Despite our topsy-turvy April weather, May promises to be a busy month. As soon as the soil warmed up, plants appeared out of nowhere and demanded our attention. Weeds are in abundance everywhere, lawn turf is greening up, spring shrubs are already in peak bloom, and houseplants seem to want to go outdoors. And there are new and exciting as well as true and tested plants available everywhere.

So here are a few “to do” gardening tips in May:

• Keep a clean garden. Mulch around plants to help maintain moisture and discourage weeds. Organic mulches break down slowly, releasing nutrients into the soil. Mulch can also cut down on soil borne diseases such as tomato blight.

• Herb gardens are an easy way to have an ample supply of fresh herbs for cooking. Many are perennials and some are evergreen and can be used in the landscape as well as to eat. Rosemary is a semi-shrub and thyme makes an attractive evergreen ground cover in full sun. Be careful with pesticides around herbs — if you are going to eat them!

• Prune spring flowering shrubs as soon as the flowers fade. If you prune in the fall or winter, you will remove next season’s flower buds.

• Check azaleas for lacebugs. This small sucking insect prefers to feed on azaleas or pyracantha but can spill over onto any kind of adjacent plants. The leaves of infested plants are yellowed and stippled on top. Black deposits from the lacebug are left on the underside of the leaves. To control, apply acephate, imidacloprid, bifenthrin or permethrin according to label directions.

• Fertilize warm-season lawns — zoysia and bermuda — as soon as they are totally greened up. Use a high nitrogen fertilizer. Most of the weeds that have been blooming are winter weeds and should be on their way out. Start watching for summer weeds — crabgrass and nutgrass — and catch them as they emerge and try to stop their spread.

• Spring flowering bulb foliage needs to remain as long as possible (minimum of six to eight weeks after blooming). Foliage can be removed at first signs of yellowing. As it begins to yellow, it is a good time to dig and divide clumps of overcrowded bulbs.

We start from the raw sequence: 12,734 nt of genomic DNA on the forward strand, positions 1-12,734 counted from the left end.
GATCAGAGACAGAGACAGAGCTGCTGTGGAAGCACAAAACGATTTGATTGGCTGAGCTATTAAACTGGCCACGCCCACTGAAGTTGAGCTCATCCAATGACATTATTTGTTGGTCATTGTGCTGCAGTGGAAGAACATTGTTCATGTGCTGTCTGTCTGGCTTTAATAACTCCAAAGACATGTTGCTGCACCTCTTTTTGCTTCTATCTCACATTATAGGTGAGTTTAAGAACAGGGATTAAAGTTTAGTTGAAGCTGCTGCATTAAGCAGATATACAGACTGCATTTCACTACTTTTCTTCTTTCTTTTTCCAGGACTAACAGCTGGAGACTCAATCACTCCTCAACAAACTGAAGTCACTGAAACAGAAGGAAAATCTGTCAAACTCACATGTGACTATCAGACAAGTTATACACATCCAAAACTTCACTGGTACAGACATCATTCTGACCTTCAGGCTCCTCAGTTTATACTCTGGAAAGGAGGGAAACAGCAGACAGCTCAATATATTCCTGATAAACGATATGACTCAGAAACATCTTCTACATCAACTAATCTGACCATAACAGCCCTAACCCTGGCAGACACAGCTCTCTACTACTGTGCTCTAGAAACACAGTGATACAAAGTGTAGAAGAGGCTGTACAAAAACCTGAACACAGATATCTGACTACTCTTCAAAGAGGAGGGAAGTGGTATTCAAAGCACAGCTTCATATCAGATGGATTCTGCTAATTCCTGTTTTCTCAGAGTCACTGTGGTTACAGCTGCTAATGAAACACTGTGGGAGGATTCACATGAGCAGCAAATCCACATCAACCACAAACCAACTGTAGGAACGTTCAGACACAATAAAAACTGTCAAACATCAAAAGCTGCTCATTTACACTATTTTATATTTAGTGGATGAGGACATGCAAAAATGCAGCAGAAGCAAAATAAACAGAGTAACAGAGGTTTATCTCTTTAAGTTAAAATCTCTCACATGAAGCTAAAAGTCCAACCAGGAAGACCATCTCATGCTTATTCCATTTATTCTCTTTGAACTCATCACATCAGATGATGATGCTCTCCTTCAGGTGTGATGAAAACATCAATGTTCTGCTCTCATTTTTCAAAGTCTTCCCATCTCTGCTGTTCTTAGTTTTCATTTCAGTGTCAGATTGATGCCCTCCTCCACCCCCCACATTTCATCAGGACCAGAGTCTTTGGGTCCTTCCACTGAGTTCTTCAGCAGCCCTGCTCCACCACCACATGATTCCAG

• Dogwood, flowering plum, ornamental cherry, crabapple and related plants are prone to borers. Borers usually enter the trunks of these trees at soil line and can cause death in one or two seasons. A preventative control for borers is an application of insecticide applied to the trunk of trees in early May and repeated at six-week intervals two to three times. Permethrin or bifenthrin work well in protecting these valuable ornamental specimen trees. Also, applying a 2-3 inch mulch around these ornamentals helps prevent damage to the trunk from lawnmowers and string line trimmers which helps prevent borers too.

• Houseplants can safely be moved outside if you haven’t already done so. Expose plants to sunlight gradually.

• When pansies and violas start to fade, replace them with summer annuals for summer color. There are lots of excellent annuals to choose from.

Jayson McGaugh is the Sebastian County Cooperative Extension agent. Have questions about lawn, garden or other horticulture related issues? The Sebastian County Extension Service can help with offices in Barling and Greenwood. Call (479) 484-7737 for answers to horticulture questions.